2016 Film Essays

More Serious Than Love: Éric Rohmer’s ‘A Summer’s Tale’


Each summer I turn to Éric Rohmer’s 1996 film A Summer’s Tale (Conte d’été), the third in his “Tales of the Four Seasons.” It concerns a young man named Gaspard who has come to Dinard, in Brittany, to wait for his girlfriend Léna to return from a trip in southern Europe. While waiting, he meets Margot, a young ethnographer and waitress. The two strike up a friendship, taking long walks along the sea and talking, sometimes flirtatiously, about their lives. Margot introduces Gaspard to Solène who immediately beguiles him. There is a sailing excursion and some making out on her aunt and uncle’s couch, but Solène knows Gaspard’s situation and refuses to be a substitute for Léna. As Gaspard begins to commit to Solène, Léna appears (long overdue), running into him on the beach. At this juncture, Gaspard is faced with a choice between the three women: Margot (his only real friend), Solène (who loves him but will accept nothing short of full commitment) and Léna (the woman whom he says he loves). Gaspard has promised each of them a trip to Ouessant and must now decide.

The film is one of indecision and stagnation. As the situation becomes more complex, the characters, especially Gaspard, become paralyzed, unable to make any definite choices. Far from being a celebration of summer youth and vitality, the film dwells in disappointment and detachment. Rohmer captures more cloudy days with his camera than sunny ones, seizing on a truth of the season: sunlight and warmth are less common than sticky, grey dread.

A whistle lilts over the opening credits: it is Gaspard’s song, “La fille du corsaire,” which he spends most of the film composing — first for Léna and then for Solène. Gaspard uses music as way to escape, or at least relate to, this season of his life. The song is a kind of mock-sea shanty. Most notably, the bridge repeats a jump from a third to a fifth note (the note of tension, begging to be resolved) an almost comical number of times before careening into a major key chorus. The song is erratic, and not really a sea shanty in any authentic sense. The accordionist who accompanies a lively singing of the song on a sailing excursion Gaspard takes with Solène points out as much. He laughs because the song takes off in a direction that his accordion cannot follow.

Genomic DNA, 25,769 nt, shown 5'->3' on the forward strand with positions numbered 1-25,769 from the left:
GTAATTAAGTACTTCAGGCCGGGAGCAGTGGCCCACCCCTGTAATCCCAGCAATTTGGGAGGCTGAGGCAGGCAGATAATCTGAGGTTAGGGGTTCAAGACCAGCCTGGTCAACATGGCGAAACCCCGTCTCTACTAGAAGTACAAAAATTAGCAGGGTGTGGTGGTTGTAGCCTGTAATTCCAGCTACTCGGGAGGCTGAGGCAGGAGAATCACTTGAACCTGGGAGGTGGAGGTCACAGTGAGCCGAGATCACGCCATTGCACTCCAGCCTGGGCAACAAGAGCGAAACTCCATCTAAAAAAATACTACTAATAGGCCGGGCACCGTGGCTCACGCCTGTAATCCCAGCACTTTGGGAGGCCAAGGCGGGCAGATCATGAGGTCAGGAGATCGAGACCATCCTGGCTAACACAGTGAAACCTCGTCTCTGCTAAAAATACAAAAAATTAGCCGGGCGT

Gaspard spends a great deal of time alone in his room recording and composing the song. And in a way, the creation — methodical, constructive movement from a simple melody to a fully formed song with lyrics, chords, and sections — serves to contrast with the undeliberate and seemingly detached way that Gaspard lives his life, saying “I prefer to let luck guide me.”

It is precisely by this sort of luck that Gaspard is able to extricate himself from his predicament. In the penultimate scene, Gaspard is in his room, playing his guitar, when he receives a series of phone calls. The first is from Léna, who is remorseful over their recent, volatile parting and prepared to go to Ouessant with him the following day (the same day Gaspard has agreed to go with Solène). She also makes plans for dinner that night. After hanging up, Gaspard receives another call, this one from Solène. She invites him to a party that evening. After this call, Gaspard paces, looks himself in the mirror and then picks up the phone to dial Margot. But she is busy at the crêperie. He asks the voice on the phone if Margot could call him as soon as she can. Gaspard sucks his teeth and bites his nails as he paces. When the phone rings again, he races toward it. Instead of Margot, there is a man on the line. He informs Gaspard of some recording equipment being sold at a reasonable price. The catch is that Gaspard must leave immediately in order to pick it up the following day. After a moments hesitation, Gaspard rubs his lip, and it dawns on him that this is the solution. He tells the man he will see him the following day. When Margot calls, Gaspard is ecstatic. He asks her to meet him at the pier because he is leaving on the 5 o’clock ferry.